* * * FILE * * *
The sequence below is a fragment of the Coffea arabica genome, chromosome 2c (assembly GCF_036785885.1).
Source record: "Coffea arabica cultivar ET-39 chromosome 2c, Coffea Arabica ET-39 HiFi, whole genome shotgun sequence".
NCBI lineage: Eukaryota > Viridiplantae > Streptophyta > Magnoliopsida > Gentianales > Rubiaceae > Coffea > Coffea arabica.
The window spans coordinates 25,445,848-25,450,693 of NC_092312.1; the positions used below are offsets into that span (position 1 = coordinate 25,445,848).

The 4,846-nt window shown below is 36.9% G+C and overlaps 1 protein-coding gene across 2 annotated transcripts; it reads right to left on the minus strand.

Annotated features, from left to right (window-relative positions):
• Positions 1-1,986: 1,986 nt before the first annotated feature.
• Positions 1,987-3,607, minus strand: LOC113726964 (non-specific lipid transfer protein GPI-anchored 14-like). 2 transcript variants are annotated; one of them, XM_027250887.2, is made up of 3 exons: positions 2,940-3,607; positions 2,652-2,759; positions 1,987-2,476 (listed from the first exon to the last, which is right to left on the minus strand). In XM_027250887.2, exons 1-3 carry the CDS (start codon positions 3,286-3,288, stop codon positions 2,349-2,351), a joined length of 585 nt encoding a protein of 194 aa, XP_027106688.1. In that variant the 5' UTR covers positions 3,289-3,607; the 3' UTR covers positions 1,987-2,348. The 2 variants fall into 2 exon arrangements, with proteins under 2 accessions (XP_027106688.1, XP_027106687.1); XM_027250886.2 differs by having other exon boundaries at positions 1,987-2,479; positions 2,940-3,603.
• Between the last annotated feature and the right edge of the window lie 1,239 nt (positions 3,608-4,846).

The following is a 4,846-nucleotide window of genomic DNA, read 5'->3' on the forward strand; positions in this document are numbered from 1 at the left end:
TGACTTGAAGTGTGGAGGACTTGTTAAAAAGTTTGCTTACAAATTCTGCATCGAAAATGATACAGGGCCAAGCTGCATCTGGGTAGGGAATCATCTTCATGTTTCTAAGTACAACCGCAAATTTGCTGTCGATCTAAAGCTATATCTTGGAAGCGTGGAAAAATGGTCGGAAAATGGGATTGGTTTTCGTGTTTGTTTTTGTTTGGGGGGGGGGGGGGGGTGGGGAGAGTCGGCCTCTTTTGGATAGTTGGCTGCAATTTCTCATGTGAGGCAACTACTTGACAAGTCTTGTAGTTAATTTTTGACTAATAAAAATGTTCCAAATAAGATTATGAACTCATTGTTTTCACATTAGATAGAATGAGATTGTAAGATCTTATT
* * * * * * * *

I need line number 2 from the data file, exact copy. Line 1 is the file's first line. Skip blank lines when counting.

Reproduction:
Source record: "Coffea arabica cultivar ET-39 chromosome 2c, Coffea Arabica ET-39 HiFi, whole genome shotgun sequence".